ASCP Vacancy Survey Yields Surprising Results for Some States
Thursday, January 17, 2013
Increasing demand for medical care for an aging population is prompting rapid change in medical technology, coupled with anticipated increases in the volume of laboratory tests. This may require new workforce skills to meet future laboratory needs, according to the results of the ASCP 2012 Vacancy Survey, which will appear in the February 2013 issue of Lab Medicine.
“I was surprised at the survey’s national and regional statistics for medical laboratory scientists, because it shows a lower number of vacancies than what we are truly experiencing in our own region.”
—M. Sue Zaleski, MA, HT(ASCP)SCT
2011–2012 Chair of ASCP’s Council of Laboratory Professionals
“I was surprised at the survey’s national and regional statistics for medical laboratory scientists, because it shows a lower number of vacancies than what we are truly experiencing in our own region,” says M. Sue Zaleski, MA, HT(ASCP)SCT, 2011–2012 Chair of ASCP’s Council of Laboratory Professionals and Lean Management Engineer in the Pathology Department at University of Iowa Hospitals, Iowa City, Iowa, who helped construct the survey.
“The survey showed national vacancy rates of around 7 or 8 percent for (non-supervisory) medical laboratory scientists. Our vacancy rates at the University of Iowa are running at about 10 to 11 percent.”
The University of Iowa Hospitals is implementing several new initiatives—opening a satellite laboratory, implementing a new laboratory information system, and installing a replacement chemistry analyzer and post analytical system—all of which put a strain on its existing resources, according to Ms. Zaleski.
David Glenn, MASCP, MLS(ASCP)CM, is Laboratory Manager of Pathology Services, PC, in North Platte, Neb., which serves 20 hospital laboratories in Nebraska, Kansas, and Colorado.
“The laboratories that are understaffed do not have time to complete the survey,” he says. “The laboratories that are filling out the survey are probably better staffed.” Several hospitals that his laboratory serves do have unfilled positions for laboratory professionals, according to Mr. Glenn.
The 2012 ASCP Vacancy Survey results provide a national snapshot of the laboratory workforce vacancy rate. The confidential survey has served as the primary source of information for academic, government, and industry labor analysts. Altogether, 935 laboratory supervisors responded to the survey, a statistically significant number that makes the survey valid for further analysis.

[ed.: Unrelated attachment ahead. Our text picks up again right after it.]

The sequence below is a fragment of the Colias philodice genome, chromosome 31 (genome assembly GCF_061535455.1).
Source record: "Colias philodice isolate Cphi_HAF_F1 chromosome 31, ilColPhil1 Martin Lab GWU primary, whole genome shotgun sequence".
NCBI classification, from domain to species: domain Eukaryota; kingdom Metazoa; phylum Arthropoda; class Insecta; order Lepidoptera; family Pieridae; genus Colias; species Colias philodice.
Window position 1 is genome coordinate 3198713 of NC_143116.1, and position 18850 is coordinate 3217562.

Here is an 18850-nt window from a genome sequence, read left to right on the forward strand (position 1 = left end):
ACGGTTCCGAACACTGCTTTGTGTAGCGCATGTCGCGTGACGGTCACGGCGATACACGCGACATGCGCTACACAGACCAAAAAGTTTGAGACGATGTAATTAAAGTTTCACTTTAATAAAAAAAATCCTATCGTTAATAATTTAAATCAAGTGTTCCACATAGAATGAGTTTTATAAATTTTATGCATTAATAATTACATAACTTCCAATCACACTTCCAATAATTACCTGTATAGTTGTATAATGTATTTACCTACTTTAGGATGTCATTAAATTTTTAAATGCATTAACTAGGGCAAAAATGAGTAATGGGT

“We know there are variances by state and region,” says ASCP Director of Public Policy Andrea Bennett, MPH, MT(ASCP). “ASCP continues to refine the survey.”
For example, the Society stopped sending out the ASCP Wage and Vacancy Surveys at the same time; it was too time-consuming for busy laboratory supervisors to complete both at once. Now, the biennial surveys are staggered. Meanwhile, future ASCP Vacancy Surveys will include a breakdown of vacancy rates by state.
“Vacancy rates in some states and regions may show a greater percentage of vacancies compared to national data,” says Edna Garcia, MPH, ASCP Manager of Scientific Engagement and Research. “Factors may include the availability of qualified laboratory professionals, the presence of accredited laboratory training programs, annual salaries, and laboratory test volumes in those areas.”
Ms. Bennett surmised that the survey results showing a slight decrease in job vacancies across the laboratory professions may indicate that more employees are staying in their jobs, rather than retiring at age 65, because of the sluggish economy.
Results from past surveys show that laboratory medicine is a rapidly evolving field. For the 2012 survey, seven new departments—core laboratory, laboratory safety, molecular biology/diagnosis, reproductive medicine and genetics, and specimen collecting—were added to the 10 laboratory areas surveyed in 2010.
“We included many more questions than before, and I think people want to drill down in more detail,” Ms. Zaleski says.
Even though laboratory professionals appear to be retiring later, there is still a significant need for more young professionals to enter the field of medical laboratory science.
“Everywhere in the lab, it is a very busy time, from the core laboratory to molecular diagnostics, and they’re being asked to conduct more tests,” Ms. Zaleski says. “Yet at the same time, we have to justify the expense of our lab training programs. Historically, training programs have closed as a way to cut costs. That is a well-recognized factor on why we have a challenge today in some regions of the country with obtaining adequate applications.”